Steve: The money is already committed for the line to Vaughan, but not a penny for Richmond Hill. It’s worth noting that the idea of these subways originated in an area noted for its Tory voters who will probably want vastly improved transit with a single TTC fare ride to downtown but won’t want to pay for it.
By the way, the projected additional TTC subsidy required to open the Spadina line is $14-million per year. That is operating cost net of additional fare revenue. This info is buried in the Capital Budget.
The subway to York University (Vaughn) which has been funded by the Government of Ontario is protected meaning that the money spent on that project will NOT GO BACK TO ANY FUTURE GOVERNMENTS.
Considering the fact that Construction will be probably be much closer to completion than the Eglinton West Subway.
Steve: I hate to break the illusion, but 1/3 of the cost of the TYSSE is being paid by the City of Toronto and York Region roughly proportionately to the length of the line in each city. There is money from Ottawa, Queen’s Park and the cities all sitting in trust to build the line.
The projected operating loss for the line is $14-million annually, and that will come out of the TTC operating budget of which about 70% is paid by fares. York Region won’t contribute a dime.
I’m with Robert here. Although the money for specific extensions might well be safe, we need to build a network. All we need is another hack-and-slash conservative to get elected provincially, and we might not be able to turn the clock back.
“1/3 of the cost of the TYSSE is being paid by the City of Toronto and York Region roughly proportionately to the length of the line in each city. There is money from Ottawa, Queen’s Park and the cities all sitting in trust to build the line.” – not to mention that the grants from higher levels are fixed so in the event the line comes in overbudget due to construction or scheduling issues who’s going to pick up the tab?
Steve: This has been the subject of discussion at the TTC and City. The TTC is wrestling with cost overruns caused by problems such as unexpected site conditions, additional design requirements for stations and higher than anticipated inflation in construction cost estimates. At this point, the changes are within the contingency provision of the overall project, but what might happen if they overshoot is not yet known.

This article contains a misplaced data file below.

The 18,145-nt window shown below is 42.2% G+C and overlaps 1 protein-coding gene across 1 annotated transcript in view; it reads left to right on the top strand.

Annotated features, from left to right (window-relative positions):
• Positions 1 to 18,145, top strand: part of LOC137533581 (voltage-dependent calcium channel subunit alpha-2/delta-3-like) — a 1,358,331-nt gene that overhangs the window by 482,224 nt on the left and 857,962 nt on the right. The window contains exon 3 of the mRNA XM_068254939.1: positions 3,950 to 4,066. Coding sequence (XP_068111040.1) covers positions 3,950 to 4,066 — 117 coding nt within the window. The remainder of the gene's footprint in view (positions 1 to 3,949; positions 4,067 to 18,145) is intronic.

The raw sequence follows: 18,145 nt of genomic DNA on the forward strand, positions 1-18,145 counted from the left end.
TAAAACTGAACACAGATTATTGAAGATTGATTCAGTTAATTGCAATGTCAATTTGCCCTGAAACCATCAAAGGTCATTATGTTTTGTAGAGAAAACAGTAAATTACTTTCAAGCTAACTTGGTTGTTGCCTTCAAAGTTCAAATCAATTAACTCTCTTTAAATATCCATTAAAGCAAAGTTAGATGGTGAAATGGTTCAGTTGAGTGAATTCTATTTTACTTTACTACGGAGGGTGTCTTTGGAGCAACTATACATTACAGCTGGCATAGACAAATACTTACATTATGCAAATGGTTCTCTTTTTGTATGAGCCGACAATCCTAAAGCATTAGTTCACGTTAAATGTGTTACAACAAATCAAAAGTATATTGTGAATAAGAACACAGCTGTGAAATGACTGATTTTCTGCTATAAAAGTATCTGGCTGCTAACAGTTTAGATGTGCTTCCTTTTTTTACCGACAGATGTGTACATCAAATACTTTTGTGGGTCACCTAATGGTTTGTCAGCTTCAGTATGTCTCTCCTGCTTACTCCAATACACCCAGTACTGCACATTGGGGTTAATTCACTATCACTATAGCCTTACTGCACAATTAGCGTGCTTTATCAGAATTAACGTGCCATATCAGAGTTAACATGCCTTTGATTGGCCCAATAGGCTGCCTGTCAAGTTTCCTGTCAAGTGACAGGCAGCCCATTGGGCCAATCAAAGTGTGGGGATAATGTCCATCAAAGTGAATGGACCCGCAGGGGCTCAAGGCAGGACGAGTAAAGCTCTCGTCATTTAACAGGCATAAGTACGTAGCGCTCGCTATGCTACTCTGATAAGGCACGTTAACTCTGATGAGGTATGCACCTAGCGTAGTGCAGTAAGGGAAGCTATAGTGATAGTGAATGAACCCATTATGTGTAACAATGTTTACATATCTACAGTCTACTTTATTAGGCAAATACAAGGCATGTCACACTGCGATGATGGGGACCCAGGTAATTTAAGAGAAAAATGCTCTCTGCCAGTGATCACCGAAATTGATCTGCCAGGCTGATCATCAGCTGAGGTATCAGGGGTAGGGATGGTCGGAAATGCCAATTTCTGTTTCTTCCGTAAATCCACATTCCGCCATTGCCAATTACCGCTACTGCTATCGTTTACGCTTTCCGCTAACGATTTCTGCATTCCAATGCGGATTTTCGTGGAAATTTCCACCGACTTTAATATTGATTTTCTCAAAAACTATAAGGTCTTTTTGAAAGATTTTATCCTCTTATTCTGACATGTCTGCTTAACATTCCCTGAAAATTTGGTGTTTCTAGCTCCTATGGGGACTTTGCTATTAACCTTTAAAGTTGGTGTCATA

I suspect that there will be no subway conversion on Eglinton, since they can effectively accomplish the same thing just by running even longer LRT trains. Extending the platforms would surely be cheaper than both raising them and adding a third rail.
Steve: You and I, plus many others who actually understand the likely evolution of demand on Eglinton, say the same thing. However, there is a strong push that if we build a tunnel, it be able to take a subway “some day”. At least nobody is asking us to make provision for four tracks with local and express operation. At least not yet.
Steve said: The money is already committed for the line to Vaughan, but not a penny for Richmond Hill. It’s worth noting that the idea of these subways originated in an area noted for its Tory voters who will probably want vastly improved transit with a single TTC fare ride to downtown but won’t want to pay for it.
Better check your maps, Steve: federally, the Thornhill riding (which has the York part of TYSSE as well as the majority of the Richmond Hill extension may have voted Tory in 2008, but prior to that it was Eleanor Caplan’s riding for a long, long time; the Richmond Hill riding has long been Bryon Wilfert’s and of course the Vaughan riding is Maurizio Bevilacqua’s (and previously, John MacCallum’s).
I don’t think that any Tory voters in the 905 for the Common (non)Sense Revolution of 1995 wanted transit unless it was a free car. They were the ones who cut the TTC’s provincial subsidy, after all.